By Marivir R. Montebon
New York City
Leani Alnica Auxilio was born to us on July 27, 1992 when I was 26 years old; motherhood changed my life. Indian spiritual leader Bhagwan Shree Rajneesh said, “The moment a child is born, the mother is also born. She never existed before. The woman existed, but the mother, never. A mother is something absolutely new.”
Before a mother experiences the immense joy of seeing her child’s smile and tiny fingers and feet and hearing those sweet gurgling sounds in the morning, she goes through hell with pain and physical and chemical changes in her body.
I studied Lamaze with my editor Lilette Santos to help me manage my breathing, so that I do not have to scream in pain at childbirth. It helped me go through the 28 hours of excruciating labor. My doctor was getting ready to get me into Caesarian Section because of the long labor hours, which weakened me because of lack of sleep and food.
The pangs of childbirth were the most terrible pain I had experienced. In the early morning of July 27, it felt like my back was splitting in half as the contractions progressed. At nine centimeter dilation, my bag of water broke and I was told to walk to the labor room.
When the doctor told me to push and never to stop until she is able to pull the baby out of me and I did as she said, I felt like I was pushing a 40-foot container truck all by myself. How I wish I could quantify the pain of child bearing to approximate how horribly excruciating the word push means!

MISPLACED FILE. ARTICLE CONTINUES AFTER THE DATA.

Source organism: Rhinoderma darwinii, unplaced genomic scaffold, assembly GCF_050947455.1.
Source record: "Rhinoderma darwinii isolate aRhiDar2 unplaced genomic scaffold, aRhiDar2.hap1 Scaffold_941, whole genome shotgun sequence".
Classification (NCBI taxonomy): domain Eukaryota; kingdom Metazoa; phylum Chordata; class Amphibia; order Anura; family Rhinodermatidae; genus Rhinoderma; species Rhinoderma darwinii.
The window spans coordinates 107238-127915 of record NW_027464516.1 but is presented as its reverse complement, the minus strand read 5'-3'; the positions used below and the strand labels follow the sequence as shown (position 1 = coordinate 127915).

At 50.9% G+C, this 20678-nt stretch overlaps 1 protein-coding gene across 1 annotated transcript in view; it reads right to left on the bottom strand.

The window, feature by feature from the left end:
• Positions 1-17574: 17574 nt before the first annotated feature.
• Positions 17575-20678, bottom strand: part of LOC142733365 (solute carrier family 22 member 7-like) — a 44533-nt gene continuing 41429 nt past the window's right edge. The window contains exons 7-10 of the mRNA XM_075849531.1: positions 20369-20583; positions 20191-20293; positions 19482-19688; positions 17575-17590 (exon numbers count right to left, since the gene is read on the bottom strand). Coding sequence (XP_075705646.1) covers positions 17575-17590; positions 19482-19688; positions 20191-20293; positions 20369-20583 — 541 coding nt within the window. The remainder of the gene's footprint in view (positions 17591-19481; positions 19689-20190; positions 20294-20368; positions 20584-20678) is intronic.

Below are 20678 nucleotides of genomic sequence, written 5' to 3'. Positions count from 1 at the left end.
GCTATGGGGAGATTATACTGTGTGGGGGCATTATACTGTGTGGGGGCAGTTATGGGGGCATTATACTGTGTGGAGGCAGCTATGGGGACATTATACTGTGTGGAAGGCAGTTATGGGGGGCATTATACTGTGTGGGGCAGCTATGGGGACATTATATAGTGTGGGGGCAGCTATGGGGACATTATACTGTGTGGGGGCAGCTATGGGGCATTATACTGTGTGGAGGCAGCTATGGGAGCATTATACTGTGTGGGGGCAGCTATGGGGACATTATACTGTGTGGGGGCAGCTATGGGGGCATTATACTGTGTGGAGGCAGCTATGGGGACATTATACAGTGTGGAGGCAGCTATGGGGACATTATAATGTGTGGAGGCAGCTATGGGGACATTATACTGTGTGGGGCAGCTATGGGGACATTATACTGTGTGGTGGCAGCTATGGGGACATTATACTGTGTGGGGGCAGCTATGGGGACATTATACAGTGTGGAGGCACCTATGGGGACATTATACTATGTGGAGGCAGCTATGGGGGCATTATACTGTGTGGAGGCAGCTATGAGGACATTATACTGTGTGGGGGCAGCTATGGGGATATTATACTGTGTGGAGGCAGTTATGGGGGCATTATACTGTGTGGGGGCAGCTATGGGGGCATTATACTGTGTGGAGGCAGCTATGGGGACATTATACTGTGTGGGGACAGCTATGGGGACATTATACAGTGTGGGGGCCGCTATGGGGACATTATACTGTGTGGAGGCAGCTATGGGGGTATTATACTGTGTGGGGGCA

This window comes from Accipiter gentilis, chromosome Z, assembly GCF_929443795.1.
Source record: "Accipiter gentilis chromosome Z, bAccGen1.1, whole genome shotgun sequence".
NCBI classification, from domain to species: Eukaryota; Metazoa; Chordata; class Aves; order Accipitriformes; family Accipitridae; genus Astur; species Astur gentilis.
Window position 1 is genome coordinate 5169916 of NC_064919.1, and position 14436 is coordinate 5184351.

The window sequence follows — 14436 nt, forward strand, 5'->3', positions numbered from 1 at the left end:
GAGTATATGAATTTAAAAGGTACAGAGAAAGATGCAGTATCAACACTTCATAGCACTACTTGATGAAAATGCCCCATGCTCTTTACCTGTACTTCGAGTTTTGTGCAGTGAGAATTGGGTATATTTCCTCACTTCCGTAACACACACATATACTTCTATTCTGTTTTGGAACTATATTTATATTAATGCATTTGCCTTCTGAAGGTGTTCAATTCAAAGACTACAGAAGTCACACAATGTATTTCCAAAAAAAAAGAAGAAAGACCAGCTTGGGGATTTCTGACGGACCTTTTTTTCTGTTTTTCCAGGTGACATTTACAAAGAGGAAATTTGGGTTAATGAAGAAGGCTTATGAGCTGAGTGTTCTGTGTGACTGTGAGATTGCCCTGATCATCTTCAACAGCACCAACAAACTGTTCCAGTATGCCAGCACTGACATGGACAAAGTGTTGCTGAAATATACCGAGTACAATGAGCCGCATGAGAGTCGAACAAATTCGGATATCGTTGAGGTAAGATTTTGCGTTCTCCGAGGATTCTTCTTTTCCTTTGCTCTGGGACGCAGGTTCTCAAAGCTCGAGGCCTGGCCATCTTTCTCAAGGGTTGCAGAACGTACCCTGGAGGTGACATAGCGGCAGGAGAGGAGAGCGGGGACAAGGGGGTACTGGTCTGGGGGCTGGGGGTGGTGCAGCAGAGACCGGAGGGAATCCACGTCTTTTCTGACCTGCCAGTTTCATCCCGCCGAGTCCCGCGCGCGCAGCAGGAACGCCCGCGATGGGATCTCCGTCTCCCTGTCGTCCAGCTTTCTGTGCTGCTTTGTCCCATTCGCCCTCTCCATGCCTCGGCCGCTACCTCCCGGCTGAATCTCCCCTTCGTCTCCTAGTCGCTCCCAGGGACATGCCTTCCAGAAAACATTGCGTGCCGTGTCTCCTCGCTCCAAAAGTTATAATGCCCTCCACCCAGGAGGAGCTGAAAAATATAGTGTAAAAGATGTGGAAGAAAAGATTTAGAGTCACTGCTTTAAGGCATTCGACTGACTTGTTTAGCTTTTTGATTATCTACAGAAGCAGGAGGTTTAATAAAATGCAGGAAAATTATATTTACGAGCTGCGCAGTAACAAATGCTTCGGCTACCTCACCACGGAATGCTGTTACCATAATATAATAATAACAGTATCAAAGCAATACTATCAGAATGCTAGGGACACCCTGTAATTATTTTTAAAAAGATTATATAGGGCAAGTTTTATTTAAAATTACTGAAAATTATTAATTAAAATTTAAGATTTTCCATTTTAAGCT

I asked to have the doctor and the medical staff prop up my back on the delivery bed because I could not breathe if laid down. The doctor instructed me to push and never to stop till the count of 20, I stopped at count 15 and said I cannot make it anymore. I saw a panicked expression from my doctor’s face as she ordered for forceps, which to me looked like clamps for bread, only larger. My baby was forced out of my womb using forceps!
The doctor said it was a difficult delivery because I couldn’t hold on to my pushing, and the baby was already in the vaginal canal. She could no longer call for a CS.
It was true what my mother and grandmother said; that at childbirth, you will realize that life is a miracle. This crucial moment could claim the lives of both or either mother and child, after all.
Instantly I felt a mix of joy and exhaustion when I held her. Lilette, teary-eyed that she has again helped another friend at giving birth, told me, there is your baby, as she was being washed in the sink by the nurse. I whispered to Lilette, does my baby have complete body parts, to which she replied, teasing: she has a third eye on her forehead. And we laughed.
I saw my baby who had eyes that were narrow slits, so much like a Chinese doll, with spiky soft hair running all over the place. Tired but joyful, I held her for a short time before she was immediately taken to the nursery.
After that tender, tender first moment with her, I went through the first of many torturous ordeals: when the doctor stitched back my vaginal laceration.
And then I had to be hospitalized a week after I gave birth, due to extreme anemia. My hematocrite level was down to 6 (the normal level is 12). My family was alarmed when I fainted after talking to a friend on the phone, and rushed me to the hospital to have blood transfusions.
Oh, and did I mention that I also went through post-partum blues, that vampire that every woman must brace herself against, after a horrifying experience of childbirth?
Mine included gaining enormous weight (I shot to 130 lbs. from a petite 98), and realizing that motherhood was a womb to tomb responsibility (each time I watched my baby sleeping in the crib, this thought bothered me).